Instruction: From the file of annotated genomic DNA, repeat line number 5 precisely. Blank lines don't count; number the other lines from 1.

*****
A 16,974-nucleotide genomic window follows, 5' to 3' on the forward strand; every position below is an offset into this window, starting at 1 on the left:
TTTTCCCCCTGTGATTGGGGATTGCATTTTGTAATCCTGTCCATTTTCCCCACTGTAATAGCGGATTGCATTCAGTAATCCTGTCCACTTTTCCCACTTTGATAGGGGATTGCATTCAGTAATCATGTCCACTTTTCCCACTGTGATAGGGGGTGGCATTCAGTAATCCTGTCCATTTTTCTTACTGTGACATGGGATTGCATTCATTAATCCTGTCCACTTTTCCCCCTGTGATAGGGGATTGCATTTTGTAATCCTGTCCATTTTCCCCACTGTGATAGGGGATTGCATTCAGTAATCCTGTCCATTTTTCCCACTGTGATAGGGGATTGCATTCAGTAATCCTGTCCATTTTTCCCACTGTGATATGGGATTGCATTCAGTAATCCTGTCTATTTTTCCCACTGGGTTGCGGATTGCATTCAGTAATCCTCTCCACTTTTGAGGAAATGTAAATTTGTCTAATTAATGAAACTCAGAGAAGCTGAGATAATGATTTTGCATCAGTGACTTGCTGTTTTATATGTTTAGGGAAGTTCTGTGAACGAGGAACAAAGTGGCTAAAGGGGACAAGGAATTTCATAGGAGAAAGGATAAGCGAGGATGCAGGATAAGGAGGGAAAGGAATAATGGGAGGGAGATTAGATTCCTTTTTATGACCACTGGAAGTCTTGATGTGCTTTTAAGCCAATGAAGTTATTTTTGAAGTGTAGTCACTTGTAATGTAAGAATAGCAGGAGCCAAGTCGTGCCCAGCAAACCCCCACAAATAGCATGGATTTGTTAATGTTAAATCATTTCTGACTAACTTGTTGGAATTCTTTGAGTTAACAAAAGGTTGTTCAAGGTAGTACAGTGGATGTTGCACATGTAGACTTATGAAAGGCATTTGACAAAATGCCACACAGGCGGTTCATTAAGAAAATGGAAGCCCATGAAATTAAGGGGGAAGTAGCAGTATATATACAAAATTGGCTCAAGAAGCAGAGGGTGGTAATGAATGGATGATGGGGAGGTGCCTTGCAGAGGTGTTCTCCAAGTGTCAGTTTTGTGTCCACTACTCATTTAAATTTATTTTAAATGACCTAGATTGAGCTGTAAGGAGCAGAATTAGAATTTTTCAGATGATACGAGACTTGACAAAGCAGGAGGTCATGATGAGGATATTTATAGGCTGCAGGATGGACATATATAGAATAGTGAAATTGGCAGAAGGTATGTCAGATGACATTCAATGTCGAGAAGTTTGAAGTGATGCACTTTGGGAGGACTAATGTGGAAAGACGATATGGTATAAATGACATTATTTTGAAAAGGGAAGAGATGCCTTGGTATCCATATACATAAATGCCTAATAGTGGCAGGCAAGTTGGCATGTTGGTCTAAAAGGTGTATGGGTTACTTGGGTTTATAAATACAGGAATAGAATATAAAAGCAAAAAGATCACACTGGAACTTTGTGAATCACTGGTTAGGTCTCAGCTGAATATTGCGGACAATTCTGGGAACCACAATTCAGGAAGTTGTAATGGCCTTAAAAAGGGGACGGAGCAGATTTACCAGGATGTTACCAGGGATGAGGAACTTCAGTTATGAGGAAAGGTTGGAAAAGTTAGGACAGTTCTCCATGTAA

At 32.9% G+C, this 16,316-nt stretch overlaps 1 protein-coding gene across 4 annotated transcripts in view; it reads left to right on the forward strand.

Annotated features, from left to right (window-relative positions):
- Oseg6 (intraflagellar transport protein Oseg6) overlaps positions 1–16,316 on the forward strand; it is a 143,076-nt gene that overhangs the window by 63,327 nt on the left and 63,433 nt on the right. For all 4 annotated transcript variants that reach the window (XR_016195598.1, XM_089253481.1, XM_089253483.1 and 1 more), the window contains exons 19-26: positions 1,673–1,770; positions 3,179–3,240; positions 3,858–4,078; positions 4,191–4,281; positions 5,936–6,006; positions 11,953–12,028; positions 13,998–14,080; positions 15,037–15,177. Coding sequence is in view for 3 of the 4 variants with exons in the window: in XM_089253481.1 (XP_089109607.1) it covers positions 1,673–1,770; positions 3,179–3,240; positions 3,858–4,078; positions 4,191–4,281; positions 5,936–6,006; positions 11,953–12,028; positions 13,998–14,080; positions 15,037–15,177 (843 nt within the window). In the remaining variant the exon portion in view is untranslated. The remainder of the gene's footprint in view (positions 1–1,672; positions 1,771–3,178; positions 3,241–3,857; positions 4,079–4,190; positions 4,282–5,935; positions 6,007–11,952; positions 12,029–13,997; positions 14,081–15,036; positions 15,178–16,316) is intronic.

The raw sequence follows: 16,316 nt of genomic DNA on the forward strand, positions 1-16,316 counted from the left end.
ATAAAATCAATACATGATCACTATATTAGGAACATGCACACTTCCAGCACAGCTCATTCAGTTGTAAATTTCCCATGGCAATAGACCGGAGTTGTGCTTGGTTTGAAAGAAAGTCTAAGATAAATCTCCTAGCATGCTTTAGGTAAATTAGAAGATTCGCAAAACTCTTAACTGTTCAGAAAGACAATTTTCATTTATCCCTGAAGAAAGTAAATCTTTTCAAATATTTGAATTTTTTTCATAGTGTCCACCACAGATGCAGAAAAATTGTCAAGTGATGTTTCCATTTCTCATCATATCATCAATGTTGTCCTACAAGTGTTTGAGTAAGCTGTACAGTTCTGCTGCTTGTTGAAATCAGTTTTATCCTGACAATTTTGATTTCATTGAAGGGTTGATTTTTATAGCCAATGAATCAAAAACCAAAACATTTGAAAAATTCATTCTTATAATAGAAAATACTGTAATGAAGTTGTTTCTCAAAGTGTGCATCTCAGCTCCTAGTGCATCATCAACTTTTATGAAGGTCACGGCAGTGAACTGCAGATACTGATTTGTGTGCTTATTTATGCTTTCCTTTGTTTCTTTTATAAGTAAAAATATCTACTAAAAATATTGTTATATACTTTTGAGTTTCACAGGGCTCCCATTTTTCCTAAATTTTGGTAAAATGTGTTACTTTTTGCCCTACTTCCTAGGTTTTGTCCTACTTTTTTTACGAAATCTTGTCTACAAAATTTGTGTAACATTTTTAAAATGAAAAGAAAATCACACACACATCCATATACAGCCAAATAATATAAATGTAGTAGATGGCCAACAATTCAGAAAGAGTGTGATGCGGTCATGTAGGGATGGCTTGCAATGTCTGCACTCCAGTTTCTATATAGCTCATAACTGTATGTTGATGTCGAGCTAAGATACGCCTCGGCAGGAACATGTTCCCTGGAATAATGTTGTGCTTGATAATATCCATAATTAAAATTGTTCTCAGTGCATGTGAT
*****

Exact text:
- Oseg6 (intraflagellar transport protein Oseg6) overlaps positions 1–16,316 on the forward strand; it is a 143,076-nt gene that overhangs the window by 63,327 nt on the left and 63,433 nt on the right. For all 4 annotated transcript variants that reach the window (XR_016195598.1, XM_089253481.1, XM_089253483.1 and 1 more), the window contains exons 19-26: positions 1,673–1,770; positions 3,179–3,240; positions 3,858–4,078; positions 4,191–4,281; positions 5,936–6,006; positions 11,953–12,028; positions 13,998–14,080; positions 15,037–15,177. Coding sequence is in view for 3 of the 4 variants with exons in the window: in XM_089253481.1 (XP_089109607.1) it covers positions 1,673–1,770; positions 3,179–3,240; positions 3,858–4,078; positions 4,191–4,281; positions 5,936–6,006; positions 11,953–12,028; positions 13,998–14,080; positions 15,037–15,177 (843 nt within the window). In the remaining variant the exon portion in view is untranslated. The remainder of the gene's footprint in view (positions 1–1,672; positions 1,771–3,178; positions 3,241–3,857; positions 4,079–4,190; positions 4,282–5,935; positions 6,007–11,952; positions 12,029–13,997; positions 14,081–15,036; positions 15,178–16,316) is intronic.